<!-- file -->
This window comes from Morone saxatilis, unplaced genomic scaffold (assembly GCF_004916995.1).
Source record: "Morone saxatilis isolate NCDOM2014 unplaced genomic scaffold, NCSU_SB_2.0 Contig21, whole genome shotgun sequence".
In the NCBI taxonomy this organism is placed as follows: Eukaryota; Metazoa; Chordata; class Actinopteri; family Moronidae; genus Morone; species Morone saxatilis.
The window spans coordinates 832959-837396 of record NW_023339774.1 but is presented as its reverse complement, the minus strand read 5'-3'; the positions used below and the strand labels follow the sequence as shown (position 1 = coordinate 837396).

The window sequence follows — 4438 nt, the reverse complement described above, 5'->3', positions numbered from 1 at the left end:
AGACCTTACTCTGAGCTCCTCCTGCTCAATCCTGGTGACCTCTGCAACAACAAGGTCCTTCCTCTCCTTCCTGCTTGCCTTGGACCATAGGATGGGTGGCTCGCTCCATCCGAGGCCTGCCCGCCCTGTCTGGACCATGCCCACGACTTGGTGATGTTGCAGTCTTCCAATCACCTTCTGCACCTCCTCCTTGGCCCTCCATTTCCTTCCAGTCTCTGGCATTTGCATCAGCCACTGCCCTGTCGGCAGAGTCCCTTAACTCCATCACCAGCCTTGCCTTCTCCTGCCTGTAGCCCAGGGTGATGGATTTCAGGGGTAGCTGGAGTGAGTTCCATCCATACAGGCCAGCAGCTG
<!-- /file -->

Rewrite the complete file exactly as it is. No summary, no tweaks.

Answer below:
This window comes from Morone saxatilis, unplaced genomic scaffold (assembly GCF_004916995.1).
Source record: "Morone saxatilis isolate NCDOM2014 unplaced genomic scaffold, NCSU_SB_2.0 Contig21, whole genome shotgun sequence".
In the NCBI taxonomy this organism is placed as follows: Eukaryota; Metazoa; Chordata; class Actinopteri; family Moronidae; genus Morone; species Morone saxatilis.
The window spans coordinates 832959-837396 of record NW_023339774.1 but is presented as its reverse complement, the minus strand read 5'-3'; the positions used below and the strand labels follow the sequence as shown (position 1 = coordinate 837396).

The window sequence follows — 4438 nt, the reverse complement described above, 5'->3', positions numbered from 1 at the left end:
AGACCTTACTCTGAGCTCCTCCTGCTCAATCCTGGTGACCTCTGCAACAACAAGGTCCTTCCTCTCCTTCCTGCTTGCCTTGGACCATAGGATGGGTGGCTCGCTCCATCCGAGGCCTGCCCGCCCTGTCTGGACCATGCCCACGACTTGGTGATGTTGCAGTCTTCCAATCACCTTCTGCACCTCCTCCTTGGCCCTCCATTTCCTTCCAGTCTCTGGCATTTGCATCAGCCACTGCCCTGTCGGCAGAGTCCCTTAACTCCATCACCAGCCTTGCCTTCTCCTGCCTGTAGCCCAGGGTGATGGATTTCAGGGGTAGCTGGAGTGAGTTCCATCCATACAGGCCAGCAGCTG